Everything Lauren-Clear-Monica-Ipsum writes is true. Lennie did indeed kill accidentally just because of his nature, and without understanding what he did or why. George does want to spare Lennie from the pain of a trial, a hanging, or a lynching. Yes, he could have led the lynch mob away.
But George realizes an important thing. Even if he rescues Lennie now, there will one day be another woman and another lynch mob. He won't be able to protect Lennie for ever. Not only will Lennie still get to suffer, but there will be another dead woman in the future. It is better to have Lennie die now, at peace and with his friend, than painfully in the future that must come, and with another woman needlessly dead.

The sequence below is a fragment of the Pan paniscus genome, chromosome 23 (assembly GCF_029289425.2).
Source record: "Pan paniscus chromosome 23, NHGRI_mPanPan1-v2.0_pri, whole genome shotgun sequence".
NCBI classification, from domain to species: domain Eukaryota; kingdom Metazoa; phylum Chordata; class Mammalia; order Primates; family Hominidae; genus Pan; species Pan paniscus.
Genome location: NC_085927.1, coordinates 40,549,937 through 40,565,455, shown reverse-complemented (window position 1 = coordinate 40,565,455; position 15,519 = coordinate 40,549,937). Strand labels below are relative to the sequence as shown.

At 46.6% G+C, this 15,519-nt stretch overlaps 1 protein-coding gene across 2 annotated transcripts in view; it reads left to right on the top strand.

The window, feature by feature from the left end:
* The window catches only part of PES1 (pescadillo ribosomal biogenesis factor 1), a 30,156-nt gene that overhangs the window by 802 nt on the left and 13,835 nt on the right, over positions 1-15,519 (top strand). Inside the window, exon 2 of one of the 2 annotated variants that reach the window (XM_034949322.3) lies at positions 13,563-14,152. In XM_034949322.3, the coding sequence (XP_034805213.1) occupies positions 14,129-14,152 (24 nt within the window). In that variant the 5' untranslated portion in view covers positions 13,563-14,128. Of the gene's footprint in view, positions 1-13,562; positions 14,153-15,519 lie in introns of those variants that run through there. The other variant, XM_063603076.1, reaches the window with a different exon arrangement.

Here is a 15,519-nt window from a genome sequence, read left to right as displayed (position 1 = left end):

There are likely to be other factors. In good literature, as in life, decisions like this are rarely for one reason. Lennie does deserve to die. He did really kill the woman. Lennie's death will free George from the intolerable burden of caring for him. It will mean George won't have to lie to cover for his friend. And any future killings by Lennie would be on George's conscience, since he could have prevented them. Deciding which factors weigh most with George is part of the enjoyment of the book.